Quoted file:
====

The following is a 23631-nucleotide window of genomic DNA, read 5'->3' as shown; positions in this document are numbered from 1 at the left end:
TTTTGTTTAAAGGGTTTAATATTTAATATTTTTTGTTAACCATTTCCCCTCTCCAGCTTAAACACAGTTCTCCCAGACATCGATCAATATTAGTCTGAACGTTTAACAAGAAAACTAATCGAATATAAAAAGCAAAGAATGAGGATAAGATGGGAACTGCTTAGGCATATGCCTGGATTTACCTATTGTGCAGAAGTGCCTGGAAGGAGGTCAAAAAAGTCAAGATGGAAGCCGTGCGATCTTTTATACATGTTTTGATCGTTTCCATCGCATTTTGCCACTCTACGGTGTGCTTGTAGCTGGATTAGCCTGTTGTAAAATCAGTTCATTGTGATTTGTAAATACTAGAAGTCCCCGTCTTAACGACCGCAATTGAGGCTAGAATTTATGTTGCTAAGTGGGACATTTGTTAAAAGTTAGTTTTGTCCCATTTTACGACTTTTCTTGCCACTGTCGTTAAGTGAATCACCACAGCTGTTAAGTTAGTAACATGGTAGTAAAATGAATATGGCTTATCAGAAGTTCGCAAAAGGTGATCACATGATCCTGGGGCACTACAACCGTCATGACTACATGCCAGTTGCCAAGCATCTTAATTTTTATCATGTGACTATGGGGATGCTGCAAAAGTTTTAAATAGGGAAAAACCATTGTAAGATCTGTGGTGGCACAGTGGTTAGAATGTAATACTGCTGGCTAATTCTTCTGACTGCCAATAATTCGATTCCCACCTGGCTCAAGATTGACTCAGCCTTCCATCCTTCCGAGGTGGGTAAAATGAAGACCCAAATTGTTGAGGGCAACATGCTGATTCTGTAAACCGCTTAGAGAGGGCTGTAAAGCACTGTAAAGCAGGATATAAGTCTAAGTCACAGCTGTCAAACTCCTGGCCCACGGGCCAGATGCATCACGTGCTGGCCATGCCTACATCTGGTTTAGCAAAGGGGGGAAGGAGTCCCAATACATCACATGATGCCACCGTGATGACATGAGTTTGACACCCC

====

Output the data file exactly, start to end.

The following is a 23631-nucleotide window of genomic DNA, read 5'->3' as shown; positions in this document are numbered from 1 at the left end:
TTTTGTTTAAAGGGTTTAATATTTAATATTTTTTGTTAACCATTTCCCCTCTCCAGCTTAAACACAGTTCTCCCAGACATCGATCAATATTAGTCTGAACGTTTAACAAGAAAACTAATCGAATATAAAAAGCAAAGAATGAGGATAAGATGGGAACTGCTTAGGCATATGCCTGGATTTACCTATTGTGCAGAAGTGCCTGGAAGGAGGTCAAAAAAGTCAAGATGGAAGCCGTGCGATCTTTTATACATGTTTTGATCGTTTCCATCGCATTTTGCCACTCTACGGTGTGCTTGTAGCTGGATTAGCCTGTTGTAAAATCAGTTCATTGTGATTTGTAAATACTAGAAGTCCCCGTCTTAACGACCGCAATTGAGGCTAGAATTTATGTTGCTAAGTGGGACATTTGTTAAAAGTTAGTTTTGTCCCATTTTACGACTTTTCTTGCCACTGTCGTTAAGTGAATCACCACAGCTGTTAAGTTAGTAACATGGTAGTAAAATGAATATGGCTTATCAGAAGTTCGCAAAAGGTGATCACATGATCCTGGGGCACTACAACCGTCATGACTACATGCCAGTTGCCAAGCATCTTAATTTTTATCATGTGACTATGGGGATGCTGCAAAAGTTTTAAATAGGGAAAAACCATTGTAAGATCTGTGGTGGCACAGTGGTTAGAATGTAATACTGCTGGCTAATTCTTCTGACTGCCAATAATTCGATTCCCACCTGGCTCAAGATTGACTCAGCCTTCCATCCTTCCGAGGTGGGTAAAATGAAGACCCAAATTGTTGAGGGCAACATGCTGATTCTGTAAACCGCTTAGAGAGGGCTGTAAAGCACTGTAAAGCAGGATATAAGTCTAAGTCACAGCTGTCAAACTCCTGGCCCACGGGCCAGATGCATCACGTGCTGGCCATGCCTACATCTGGTTTAGCAAAGGGGGGAAGGAGTCCCAATACATCACATGATGCCACCGTGATGACATGAGTTTGACACCCC